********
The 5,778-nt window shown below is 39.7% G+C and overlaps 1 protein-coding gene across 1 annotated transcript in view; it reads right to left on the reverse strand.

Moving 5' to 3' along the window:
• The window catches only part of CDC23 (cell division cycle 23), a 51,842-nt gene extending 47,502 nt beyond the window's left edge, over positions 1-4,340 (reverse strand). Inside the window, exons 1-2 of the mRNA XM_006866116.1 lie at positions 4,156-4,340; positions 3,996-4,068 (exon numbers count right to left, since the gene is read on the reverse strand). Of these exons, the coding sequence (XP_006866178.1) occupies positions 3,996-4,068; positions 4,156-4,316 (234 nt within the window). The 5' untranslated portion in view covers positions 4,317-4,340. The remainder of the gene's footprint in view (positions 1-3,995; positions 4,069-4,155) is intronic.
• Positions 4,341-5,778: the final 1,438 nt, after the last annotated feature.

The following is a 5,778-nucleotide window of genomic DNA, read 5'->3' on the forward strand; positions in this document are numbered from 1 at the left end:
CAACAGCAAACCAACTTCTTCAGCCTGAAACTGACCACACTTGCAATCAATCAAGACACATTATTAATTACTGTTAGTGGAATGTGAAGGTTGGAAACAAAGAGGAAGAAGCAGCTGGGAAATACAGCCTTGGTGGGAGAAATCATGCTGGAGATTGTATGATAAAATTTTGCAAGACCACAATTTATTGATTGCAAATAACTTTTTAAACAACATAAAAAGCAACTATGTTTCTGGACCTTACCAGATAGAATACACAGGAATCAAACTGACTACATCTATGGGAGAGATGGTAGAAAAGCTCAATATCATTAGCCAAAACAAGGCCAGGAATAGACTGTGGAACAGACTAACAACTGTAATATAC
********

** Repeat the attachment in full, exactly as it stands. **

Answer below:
The 5,778-nt window shown below is 39.7% G+C and overlaps 1 protein-coding gene across 1 annotated transcript in view; it reads right to left on the reverse strand.

Moving 5' to 3' along the window:
• The window catches only part of CDC23 (cell division cycle 23), a 51,842-nt gene extending 47,502 nt beyond the window's left edge, over positions 1-4,340 (reverse strand). Inside the window, exons 1-2 of the mRNA XM_006866116.1 lie at positions 4,156-4,340; positions 3,996-4,068 (exon numbers count right to left, since the gene is read on the reverse strand). Of these exons, the coding sequence (XP_006866178.1) occupies positions 3,996-4,068; positions 4,156-4,316 (234 nt within the window). The 5' untranslated portion in view covers positions 4,317-4,340. The remainder of the gene's footprint in view (positions 1-3,995; positions 4,069-4,155) is intronic.
• Positions 4,341-5,778: the final 1,438 nt, after the last annotated feature.

The following is a 5,778-nucleotide window of genomic DNA, read 5'->3' on the forward strand; positions in this document are numbered from 1 at the left end:
CAACAGCAAACCAACTTCTTCAGCCTGAAACTGACCACACTTGCAATCAATCAAGACACATTATTAATTACTGTTAGTGGAATGTGAAGGTTGGAAACAAAGAGGAAGAAGCAGCTGGGAAATACAGCCTTGGTGGGAGAAATCATGCTGGAGATTGTATGATAAAATTTTGCAAGACCACAATTTATTGATTGCAAATAACTTTTTAAACAACATAAAAAGCAACTATGTTTCTGGACCTTACCAGATAGAATACACAGGAATCAAACTGACTACATCTATGGGAGAGATGGTAGAAAAGCTCAATATCATTAGCCAAAACAAGGCCAGGAATAGACTGTGGAACAGACTAACAACTGTAATATAC